.btn-type-1:active {
  background: #0D47A1;
}

The Second Button

The second button will not need a button color, however we will be adding a border. We will also be adding a transition animation between button states. So, if you were to move your mouse over the button, it will transition from the current color to a new color over a period of time. Let’s add the code!

.btn-type-2 {
  display: inline-block;
  padding: 16px 32px 16px 32px;
  font-family: arial, sans-serif;
  font-weight: bold;
  text-decoration: none;
  border: 2px solid #2E7D32;
  border-radius: 32px;
  color: #2E7D32;
  transition: 0.2s ease-in-out;
}

When the user hovers over the button, we want to change the text color as well as the border color.

.btn-type-2:hover {
  border: 2px solid #555;
  color: #555;
}

Feel free to add another set of styles for the :active selector.

The Third Button

Now, we will be taking a look at buttons with gradients. Specifically, we will make use of linear gradients. We can combine a border with a linear gradient. Let’s put this into practice:

.btn-type-3 {
  display: inline-block;
  padding: 16px 32px 16px 32px;
  font-family: arial, sans-serif;
  font-weight: bold;
  text-decoration: none;
  border: 2px solid #B71C1C;
  border-radius: 10px;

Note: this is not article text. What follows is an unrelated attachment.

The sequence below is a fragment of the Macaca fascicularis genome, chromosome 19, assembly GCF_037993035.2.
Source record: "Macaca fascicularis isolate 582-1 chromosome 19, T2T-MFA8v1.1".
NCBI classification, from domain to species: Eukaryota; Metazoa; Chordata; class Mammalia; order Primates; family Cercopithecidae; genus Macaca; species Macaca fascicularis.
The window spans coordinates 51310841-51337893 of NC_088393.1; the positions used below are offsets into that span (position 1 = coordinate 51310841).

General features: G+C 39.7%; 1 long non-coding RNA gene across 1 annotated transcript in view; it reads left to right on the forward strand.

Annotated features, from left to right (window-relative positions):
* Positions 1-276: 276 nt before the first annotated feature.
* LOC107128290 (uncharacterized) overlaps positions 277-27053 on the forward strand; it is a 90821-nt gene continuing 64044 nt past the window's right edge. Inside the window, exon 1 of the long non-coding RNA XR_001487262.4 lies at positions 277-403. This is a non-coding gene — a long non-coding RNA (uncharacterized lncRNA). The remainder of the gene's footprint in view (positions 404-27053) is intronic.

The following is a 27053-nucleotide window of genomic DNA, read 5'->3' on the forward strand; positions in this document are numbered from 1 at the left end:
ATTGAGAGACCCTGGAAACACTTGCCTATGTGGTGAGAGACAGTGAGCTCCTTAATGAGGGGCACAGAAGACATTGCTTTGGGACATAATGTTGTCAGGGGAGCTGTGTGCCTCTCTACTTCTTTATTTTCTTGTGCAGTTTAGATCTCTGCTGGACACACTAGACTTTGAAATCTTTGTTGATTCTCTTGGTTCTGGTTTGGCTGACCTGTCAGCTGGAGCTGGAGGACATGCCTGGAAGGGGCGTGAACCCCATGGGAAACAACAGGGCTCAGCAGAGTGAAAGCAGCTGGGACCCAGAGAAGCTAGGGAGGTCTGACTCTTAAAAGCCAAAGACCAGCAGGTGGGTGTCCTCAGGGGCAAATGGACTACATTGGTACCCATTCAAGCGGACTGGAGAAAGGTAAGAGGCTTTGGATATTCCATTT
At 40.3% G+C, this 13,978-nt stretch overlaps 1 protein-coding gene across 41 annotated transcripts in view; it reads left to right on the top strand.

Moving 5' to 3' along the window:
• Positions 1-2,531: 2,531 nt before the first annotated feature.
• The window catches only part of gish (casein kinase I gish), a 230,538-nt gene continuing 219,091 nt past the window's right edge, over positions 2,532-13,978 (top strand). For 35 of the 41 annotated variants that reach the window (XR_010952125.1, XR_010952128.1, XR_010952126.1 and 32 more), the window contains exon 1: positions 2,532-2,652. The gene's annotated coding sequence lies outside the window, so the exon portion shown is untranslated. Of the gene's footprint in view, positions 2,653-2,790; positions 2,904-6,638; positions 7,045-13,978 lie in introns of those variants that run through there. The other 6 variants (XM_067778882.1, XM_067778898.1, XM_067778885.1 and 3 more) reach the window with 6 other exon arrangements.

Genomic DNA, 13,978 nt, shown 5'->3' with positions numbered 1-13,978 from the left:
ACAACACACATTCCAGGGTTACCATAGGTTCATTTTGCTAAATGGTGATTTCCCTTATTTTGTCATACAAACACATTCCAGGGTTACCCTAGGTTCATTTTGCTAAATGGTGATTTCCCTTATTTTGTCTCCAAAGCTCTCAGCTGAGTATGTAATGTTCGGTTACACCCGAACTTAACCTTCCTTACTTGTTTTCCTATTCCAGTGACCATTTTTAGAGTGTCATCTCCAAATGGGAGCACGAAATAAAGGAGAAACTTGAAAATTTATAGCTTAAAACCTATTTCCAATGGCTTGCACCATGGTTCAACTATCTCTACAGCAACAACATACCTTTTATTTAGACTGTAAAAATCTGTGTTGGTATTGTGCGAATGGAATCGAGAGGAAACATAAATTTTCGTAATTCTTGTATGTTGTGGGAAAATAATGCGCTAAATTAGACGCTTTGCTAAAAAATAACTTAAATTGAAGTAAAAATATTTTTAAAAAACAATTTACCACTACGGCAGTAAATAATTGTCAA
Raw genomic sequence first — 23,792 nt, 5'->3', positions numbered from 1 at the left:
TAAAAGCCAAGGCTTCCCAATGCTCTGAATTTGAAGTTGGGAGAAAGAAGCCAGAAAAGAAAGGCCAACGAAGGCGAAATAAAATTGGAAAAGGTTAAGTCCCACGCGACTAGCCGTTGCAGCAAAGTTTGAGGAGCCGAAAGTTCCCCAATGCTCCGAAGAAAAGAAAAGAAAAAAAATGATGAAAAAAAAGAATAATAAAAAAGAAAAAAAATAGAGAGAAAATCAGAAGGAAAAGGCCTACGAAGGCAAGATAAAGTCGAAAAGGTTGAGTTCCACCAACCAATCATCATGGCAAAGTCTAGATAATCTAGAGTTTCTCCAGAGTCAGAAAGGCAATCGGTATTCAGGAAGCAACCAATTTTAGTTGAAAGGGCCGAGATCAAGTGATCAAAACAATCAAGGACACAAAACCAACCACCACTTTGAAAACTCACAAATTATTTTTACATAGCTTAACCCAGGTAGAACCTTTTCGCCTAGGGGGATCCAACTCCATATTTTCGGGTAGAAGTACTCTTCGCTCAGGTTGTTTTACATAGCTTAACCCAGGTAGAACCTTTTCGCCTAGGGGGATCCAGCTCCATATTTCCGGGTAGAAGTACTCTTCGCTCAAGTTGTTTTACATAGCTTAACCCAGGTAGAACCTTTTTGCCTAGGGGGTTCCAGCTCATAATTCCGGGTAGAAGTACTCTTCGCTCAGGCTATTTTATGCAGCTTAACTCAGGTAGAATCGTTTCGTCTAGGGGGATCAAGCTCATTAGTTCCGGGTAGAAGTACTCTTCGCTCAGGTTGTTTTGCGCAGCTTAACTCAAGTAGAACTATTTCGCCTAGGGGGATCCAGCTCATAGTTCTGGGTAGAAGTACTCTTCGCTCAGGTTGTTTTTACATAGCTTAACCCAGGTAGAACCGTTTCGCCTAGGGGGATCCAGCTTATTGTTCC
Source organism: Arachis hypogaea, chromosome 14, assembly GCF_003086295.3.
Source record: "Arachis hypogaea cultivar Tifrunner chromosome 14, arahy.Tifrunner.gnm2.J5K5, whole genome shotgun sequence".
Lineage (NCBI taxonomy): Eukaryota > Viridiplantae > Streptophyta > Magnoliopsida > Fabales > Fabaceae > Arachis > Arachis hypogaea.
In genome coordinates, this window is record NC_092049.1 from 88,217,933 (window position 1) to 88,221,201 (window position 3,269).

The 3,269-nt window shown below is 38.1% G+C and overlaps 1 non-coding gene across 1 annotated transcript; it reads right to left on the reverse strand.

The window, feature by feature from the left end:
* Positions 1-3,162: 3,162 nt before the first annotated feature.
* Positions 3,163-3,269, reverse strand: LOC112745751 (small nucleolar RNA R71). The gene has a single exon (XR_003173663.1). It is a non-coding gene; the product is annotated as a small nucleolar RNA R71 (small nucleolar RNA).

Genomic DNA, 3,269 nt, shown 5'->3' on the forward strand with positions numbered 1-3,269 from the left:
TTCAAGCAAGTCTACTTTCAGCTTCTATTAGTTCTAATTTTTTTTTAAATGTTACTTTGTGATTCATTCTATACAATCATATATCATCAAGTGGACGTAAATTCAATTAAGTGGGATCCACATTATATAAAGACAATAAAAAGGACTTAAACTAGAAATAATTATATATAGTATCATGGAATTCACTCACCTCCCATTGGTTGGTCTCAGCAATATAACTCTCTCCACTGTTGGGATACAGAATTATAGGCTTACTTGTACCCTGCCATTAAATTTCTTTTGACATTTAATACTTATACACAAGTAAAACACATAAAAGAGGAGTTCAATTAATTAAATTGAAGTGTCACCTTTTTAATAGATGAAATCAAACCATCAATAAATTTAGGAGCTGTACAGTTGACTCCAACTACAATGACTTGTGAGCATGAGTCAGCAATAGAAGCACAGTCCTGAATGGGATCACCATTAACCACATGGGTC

color: white;
  background-image: linear-gradient(#EF5350, #E53935);
}

The first argument for the linear-gradient function is the background color on the top of the button, and the second is the background color displayed on the bottom of the button. We can also change the colors of the gradient via the :hover and :active selectors as well. Let’s add some style properties for the :hover selector:

.btn-type-3:hover {
  background-image: linear-gradient(#F44336, #E53935);
}

We can provide a different color variation for the :active selector too!

.btn-type-3:active {
  background-image: linear-gradient(#E53935, #EF5350);
}

The Fourth Button

This next button has a more modern look to it, while maintaining a slightly less serious tone. We can add some depth to the bottom of the button by using the border-bottom property.